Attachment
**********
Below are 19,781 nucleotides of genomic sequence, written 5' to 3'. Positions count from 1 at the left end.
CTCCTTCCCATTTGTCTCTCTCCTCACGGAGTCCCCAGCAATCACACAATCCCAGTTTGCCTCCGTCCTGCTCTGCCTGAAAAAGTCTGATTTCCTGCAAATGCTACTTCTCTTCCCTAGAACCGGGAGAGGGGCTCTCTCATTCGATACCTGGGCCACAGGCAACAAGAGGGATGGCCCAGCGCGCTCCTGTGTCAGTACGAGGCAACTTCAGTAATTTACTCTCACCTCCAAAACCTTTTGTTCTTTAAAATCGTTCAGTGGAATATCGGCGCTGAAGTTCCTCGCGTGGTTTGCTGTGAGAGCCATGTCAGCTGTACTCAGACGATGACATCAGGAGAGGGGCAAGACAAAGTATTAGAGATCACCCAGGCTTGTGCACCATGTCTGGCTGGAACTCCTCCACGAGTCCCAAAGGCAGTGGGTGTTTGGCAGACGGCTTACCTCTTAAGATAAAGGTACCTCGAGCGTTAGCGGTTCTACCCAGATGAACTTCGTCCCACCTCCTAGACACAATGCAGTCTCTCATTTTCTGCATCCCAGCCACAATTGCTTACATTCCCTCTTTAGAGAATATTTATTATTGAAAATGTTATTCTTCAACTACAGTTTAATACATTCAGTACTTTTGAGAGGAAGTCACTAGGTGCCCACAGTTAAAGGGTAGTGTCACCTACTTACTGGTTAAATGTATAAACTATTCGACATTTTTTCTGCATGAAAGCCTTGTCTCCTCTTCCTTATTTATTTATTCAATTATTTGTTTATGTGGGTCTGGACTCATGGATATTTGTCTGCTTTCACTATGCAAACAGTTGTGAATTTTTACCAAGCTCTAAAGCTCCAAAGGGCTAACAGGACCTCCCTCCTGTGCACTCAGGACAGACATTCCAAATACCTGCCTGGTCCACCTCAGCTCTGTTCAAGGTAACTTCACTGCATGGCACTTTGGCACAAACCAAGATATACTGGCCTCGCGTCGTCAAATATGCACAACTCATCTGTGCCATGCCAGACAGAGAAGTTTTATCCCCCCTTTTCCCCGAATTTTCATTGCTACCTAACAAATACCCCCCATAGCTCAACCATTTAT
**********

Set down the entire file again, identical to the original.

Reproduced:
Below are 19,781 nucleotides of genomic sequence, written 5' to 3'. Positions count from 1 at the left end.
CTCCTTCCCATTTGTCTCTCTCCTCACGGAGTCCCCAGCAATCACACAATCCCAGTTTGCCTCCGTCCTGCTCTGCCTGAAAAAGTCTGATTTCCTGCAAATGCTACTTCTCTTCCCTAGAACCGGGAGAGGGGCTCTCTCATTCGATACCTGGGCCACAGGCAACAAGAGGGATGGCCCAGCGCGCTCCTGTGTCAGTACGAGGCAACTTCAGTAATTTACTCTCACCTCCAAAACCTTTTGTTCTTTAAAATCGTTCAGTGGAATATCGGCGCTGAAGTTCCTCGCGTGGTTTGCTGTGAGAGCCATGTCAGCTGTACTCAGACGATGACATCAGGAGAGGGGCAAGACAAAGTATTAGAGATCACCCAGGCTTGTGCACCATGTCTGGCTGGAACTCCTCCACGAGTCCCAAAGGCAGTGGGTGTTTGGCAGACGGCTTACCTCTTAAGATAAAGGTACCTCGAGCGTTAGCGGTTCTACCCAGATGAACTTCGTCCCACCTCCTAGACACAATGCAGTCTCTCATTTTCTGCATCCCAGCCACAATTGCTTACATTCCCTCTTTAGAGAATATTTATTATTGAAAATGTTATTCTTCAACTACAGTTTAATACATTCAGTACTTTTGAGAGGAAGTCACTAGGTGCCCACAGTTAAAGGGTAGTGTCACCTACTTACTGGTTAAATGTATAAACTATTCGACATTTTTTCTGCATGAAAGCCTTGTCTCCTCTTCCTTATTTATTTATTCAATTATTTGTTTATGTGGGTCTGGACTCATGGATATTTGTCTGCTTTCACTATGCAAACAGTTGTGAATTTTTACCAAGCTCTAAAGCTCCAAAGGGCTAACAGGACCTCCCTCCTGTGCACTCAGGACAGACATTCCAAATACCTGCCTGGTCCACCTCAGCTCTGTTCAAGGTAACTTCACTGCATGGCACTTTGGCACAAACCAAGATATACTGGCCTCGCGTCGTCAAATATGCACAACTCATCTGTGCCATGCCAGACAGAGAAGTTTTATCCCCCCTTTTCCCCGAATTTTCATTGCTACCTAACAAATACCCCCCATAGCTCAACCATTTAT